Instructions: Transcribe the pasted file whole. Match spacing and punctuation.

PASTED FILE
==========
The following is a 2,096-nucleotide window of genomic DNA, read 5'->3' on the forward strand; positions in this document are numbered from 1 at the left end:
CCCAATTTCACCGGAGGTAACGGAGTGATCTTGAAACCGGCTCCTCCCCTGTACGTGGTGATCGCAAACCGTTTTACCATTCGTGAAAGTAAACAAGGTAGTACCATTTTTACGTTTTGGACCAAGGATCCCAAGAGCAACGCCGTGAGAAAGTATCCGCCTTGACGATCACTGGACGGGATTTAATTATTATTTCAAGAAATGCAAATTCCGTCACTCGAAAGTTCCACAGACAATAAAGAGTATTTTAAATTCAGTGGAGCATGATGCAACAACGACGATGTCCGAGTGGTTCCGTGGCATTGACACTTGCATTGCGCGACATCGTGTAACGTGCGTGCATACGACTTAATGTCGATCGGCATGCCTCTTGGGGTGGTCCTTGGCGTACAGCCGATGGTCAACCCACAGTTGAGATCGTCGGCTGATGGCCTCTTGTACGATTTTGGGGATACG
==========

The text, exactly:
The following is a 2,096-nucleotide window of genomic DNA, read 5'->3' on the forward strand; positions in this document are numbered from 1 at the left end:
CCCAATTTCACCGGAGGTAACGGAGTGATCTTGAAACCGGCTCCTCCCCTGTACGTGGTGATCGCAAACCGTTTTACCATTCGTGAAAGTAAACAAGGTAGTACCATTTTTACGTTTTGGACCAAGGATCCCAAGAGCAACGCCGTGAGAAAGTATCCGCCTTGACGATCACTGGACGGGATTTAATTATTATTTCAAGAAATGCAAATTCCGTCACTCGAAAGTTCCACAGACAATAAAGAGTATTTTAAATTCAGTGGAGCATGATGCAACAACGACGATGTCCGAGTGGTTCCGTGGCATTGACACTTGCATTGCGCGACATCGTGTAACGTGCGTGCATACGACTTAATGTCGATCGGCATGCCTCTTGGGGTGGTCCTTGGCGTACAGCCGATGGTCAACCCACAGTTGAGATCGTCGGCTGATGGCCTCTTGTACGATTTTGGGGATACG